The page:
The annual First Call-Out NPC National Qualifier bodybuilding competition date is rapidly approaching - exactly 12 weeks out from today's date. Promoter Rich Alvarez contacted me to ask if I would be making an appearance in the show, initiating the conversation with the question "Stacey, are you staying on point?" While I did reply, I certainly danced around the main subject: are you staying on point?
Now, I'm sure Rich is seasoned enough with athletes to know that when that question is answered with a list of To-Do items, this assuredly means No, not staying on point. While my 'reasons' are certainly legitimate, if I truly wanted to be there bad enough, I would find a way. I'm currently reading the book Conversations with God (Neale Donald Walsh) and have been contemplating a statement contained therein: 'All human actions are motivated at their deepest level by one of two emotions - fear or love.' When it comes to this competition, I realize my commitment to this lifestyle may not have been for the long-term and as much as I would like to do it again, I am afraid.
Afraid that I will not be as good as last time. Afraid that my body will not rebound with training to once again be stage-ready and stage-worthy. Afraid that I will spend months of hard work in vain. I don't like this part of me that feels afraid. For so long, I have pictured myself as a warrior, ready to take up the sword and pierce the heart of any challenge set before me - no matter how frightened I may be, no matter how daunting the task. There have been times I may have drug my feet and cried countless tears of frustration as part of preparation for action, but I soldiered on. And at the very root of this fear is the fear of aging.
Yes, I've had several setbacks in training, from 2 long bouts with near-pneumonia and a couple of small injuries though the worst has been lack of sleep. In the last 3 weeks, I've had approximately 62 hours of sleep. I'd be thrilled to experience 7 hours of sweet ZZZZZZZ time per night and over 3 weeks, that would total 147 hours. Instead, I'm experiencing a deficit of 85 hours, or getting an average of 2.95 hours/night. NO JOKE. I am amazed that I am still strong in the gym and that I actually still go to the gym. AND cycle hard 3X/week. But my recovery is practically zilch and my motivation has been low. I DRAG myself to exercise these days. My skin is getting crepey at an alarmingly fast pace. I realize I am also being very hard on myself because my strength and level of fitness are still pretty darn stellar and I do most things right: stay properly hydrated, regular exercise, pretty decent diet (though hardly on The Training Table menu), try to keep stress low, laugh often. Still, without the proper rest, all of these things become more complicated.
This does not mean I feel defeated. From early on in my life, there has been one battle after another. I've come to understand that most have been in my own mind, as in 'It's only as hard as you choose to see it' as this too shall pass, and what doesn't kill us only makes us stronger. We all struggle with emotional reactions of our own design. Learning to not take personally quick insults or victimize ourselves with worst-case scenarios demands almost constant monitoring of the thought process and honing the ability to be rational and calm - in any situation. Ask yourself: If you were to speak your thoughts aloud throughout the day, would you be proud of them? Would they be virtuous, noble, brave, kind? Would they make you run like a champion or sit on the sidelines of life?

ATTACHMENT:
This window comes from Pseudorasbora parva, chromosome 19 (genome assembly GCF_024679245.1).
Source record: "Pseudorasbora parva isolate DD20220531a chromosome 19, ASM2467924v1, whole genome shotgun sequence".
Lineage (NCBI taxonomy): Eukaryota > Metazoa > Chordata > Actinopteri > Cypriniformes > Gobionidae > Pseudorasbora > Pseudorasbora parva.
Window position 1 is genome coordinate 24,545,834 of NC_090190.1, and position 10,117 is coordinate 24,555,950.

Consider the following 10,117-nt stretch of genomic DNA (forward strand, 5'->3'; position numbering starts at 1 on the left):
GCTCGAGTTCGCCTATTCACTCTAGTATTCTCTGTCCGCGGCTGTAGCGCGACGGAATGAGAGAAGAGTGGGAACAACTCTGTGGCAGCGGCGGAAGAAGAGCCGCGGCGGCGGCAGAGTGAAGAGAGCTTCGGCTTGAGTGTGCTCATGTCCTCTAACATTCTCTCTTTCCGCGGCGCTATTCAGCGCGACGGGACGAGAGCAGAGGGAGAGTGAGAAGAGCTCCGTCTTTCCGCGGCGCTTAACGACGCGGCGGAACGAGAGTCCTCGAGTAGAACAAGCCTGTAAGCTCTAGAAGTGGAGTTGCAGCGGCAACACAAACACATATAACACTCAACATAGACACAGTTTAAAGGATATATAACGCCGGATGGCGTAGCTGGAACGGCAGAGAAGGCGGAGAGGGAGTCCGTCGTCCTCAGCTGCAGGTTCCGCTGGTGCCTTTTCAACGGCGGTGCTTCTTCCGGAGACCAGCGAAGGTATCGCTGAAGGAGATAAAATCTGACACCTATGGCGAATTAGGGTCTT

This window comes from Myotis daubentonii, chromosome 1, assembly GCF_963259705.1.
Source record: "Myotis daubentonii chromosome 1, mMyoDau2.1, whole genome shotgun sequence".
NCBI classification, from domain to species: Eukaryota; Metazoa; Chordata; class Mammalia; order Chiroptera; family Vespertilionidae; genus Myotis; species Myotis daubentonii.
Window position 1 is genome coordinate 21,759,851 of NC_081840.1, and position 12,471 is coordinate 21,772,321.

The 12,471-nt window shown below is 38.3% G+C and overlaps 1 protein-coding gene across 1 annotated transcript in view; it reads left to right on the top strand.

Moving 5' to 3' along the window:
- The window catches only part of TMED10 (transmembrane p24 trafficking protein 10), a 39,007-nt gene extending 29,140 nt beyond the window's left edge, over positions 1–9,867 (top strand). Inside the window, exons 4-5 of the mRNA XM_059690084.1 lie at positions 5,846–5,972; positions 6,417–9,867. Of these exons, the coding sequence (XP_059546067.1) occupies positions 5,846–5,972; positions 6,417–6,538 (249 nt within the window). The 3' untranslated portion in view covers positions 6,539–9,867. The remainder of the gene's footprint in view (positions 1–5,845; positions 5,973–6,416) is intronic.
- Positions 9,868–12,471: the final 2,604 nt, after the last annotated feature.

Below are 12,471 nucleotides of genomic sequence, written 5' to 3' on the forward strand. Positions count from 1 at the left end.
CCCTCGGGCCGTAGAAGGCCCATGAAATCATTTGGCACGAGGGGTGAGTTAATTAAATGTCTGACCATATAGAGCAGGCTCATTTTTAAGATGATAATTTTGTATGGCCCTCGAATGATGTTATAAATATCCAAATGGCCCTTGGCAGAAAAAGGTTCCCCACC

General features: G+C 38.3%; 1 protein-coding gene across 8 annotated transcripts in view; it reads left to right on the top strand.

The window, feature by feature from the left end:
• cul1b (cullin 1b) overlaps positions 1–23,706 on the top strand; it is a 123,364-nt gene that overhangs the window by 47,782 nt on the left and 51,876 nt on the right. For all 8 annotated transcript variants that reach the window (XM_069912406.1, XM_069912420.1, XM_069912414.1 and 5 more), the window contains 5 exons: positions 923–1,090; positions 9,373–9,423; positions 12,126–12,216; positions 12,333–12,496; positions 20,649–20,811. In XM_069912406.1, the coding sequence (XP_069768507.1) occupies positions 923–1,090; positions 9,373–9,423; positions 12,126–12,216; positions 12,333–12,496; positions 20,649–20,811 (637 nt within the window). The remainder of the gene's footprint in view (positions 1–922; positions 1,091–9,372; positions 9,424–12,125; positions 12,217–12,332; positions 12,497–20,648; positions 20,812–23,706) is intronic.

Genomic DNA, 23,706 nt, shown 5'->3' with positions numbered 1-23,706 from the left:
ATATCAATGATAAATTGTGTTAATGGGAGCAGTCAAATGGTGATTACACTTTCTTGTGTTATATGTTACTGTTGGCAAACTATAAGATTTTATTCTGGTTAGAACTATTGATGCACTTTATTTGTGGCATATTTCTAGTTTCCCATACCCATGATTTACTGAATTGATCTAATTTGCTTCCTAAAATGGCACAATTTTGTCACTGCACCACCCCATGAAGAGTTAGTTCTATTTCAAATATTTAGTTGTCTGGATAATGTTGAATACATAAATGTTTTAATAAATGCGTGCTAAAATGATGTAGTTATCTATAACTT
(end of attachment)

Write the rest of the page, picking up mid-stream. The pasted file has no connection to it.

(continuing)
I'm not done yet. Soon I will start a homeopathic treatment with HGH and I have high hopes for success with it. I may still be able to make the First Call-Out. I will take the time daily to mind my mind, remembering the wisdom contained in Hebrews 12:1b: "And let us run with endurance the race God has set before us." To run a race well, we must continually mind our mind. Why? Because renewed minds lead to transformed lives. Lives mentally prepared to run.
Three steps you can enlist to prepare for running wisely include:
1. Plan your strategy. For me, it's all about training time and letting nothing interfere with this. Also means surrounding myself with what builds me up - positive people, positive imagery, positive and motivational reading and quotes as well as posting them where I can see them often throughout the day. Eating well and staying hydrated and obviously, plenty of rest (currently my Achilles Heel).
2. Become mental. Not as in 'needs a straight-jacket' but A-game thinking. Eliminate the words "I can't". You may experience pain and sacrifice and it is fine and just to acknowledge them, but remember that you are not alone. Countless others are experiencing pain and sacrifice as well, and many have laid down their lives so that you could live yours in freedom - Jesus being Number One. Resist giving in to thoughts of the strength or courage you think you don't possess to accomplish the task when the going gets tough - and then even harder. You are never alone. The Power is there for you!
3. Become deliberate. Set goals and keep your eyes on what matters. Don't look to the left or right, at who's in front or behind you. Stay focused and true to yourself without comparison to others or circumstances. Remember that victorious champions are really no different than you and I; they are simply people who choose not to blame, negate, doubt or complain but instead seek truth and renew their minds, finding their lives transformed through this pursuit.
Prepare for battle! Step beyond the misfortune of days past and release limiting thoughts of self-doubt and fear. Mind your mind and it WILL become your greatest ally.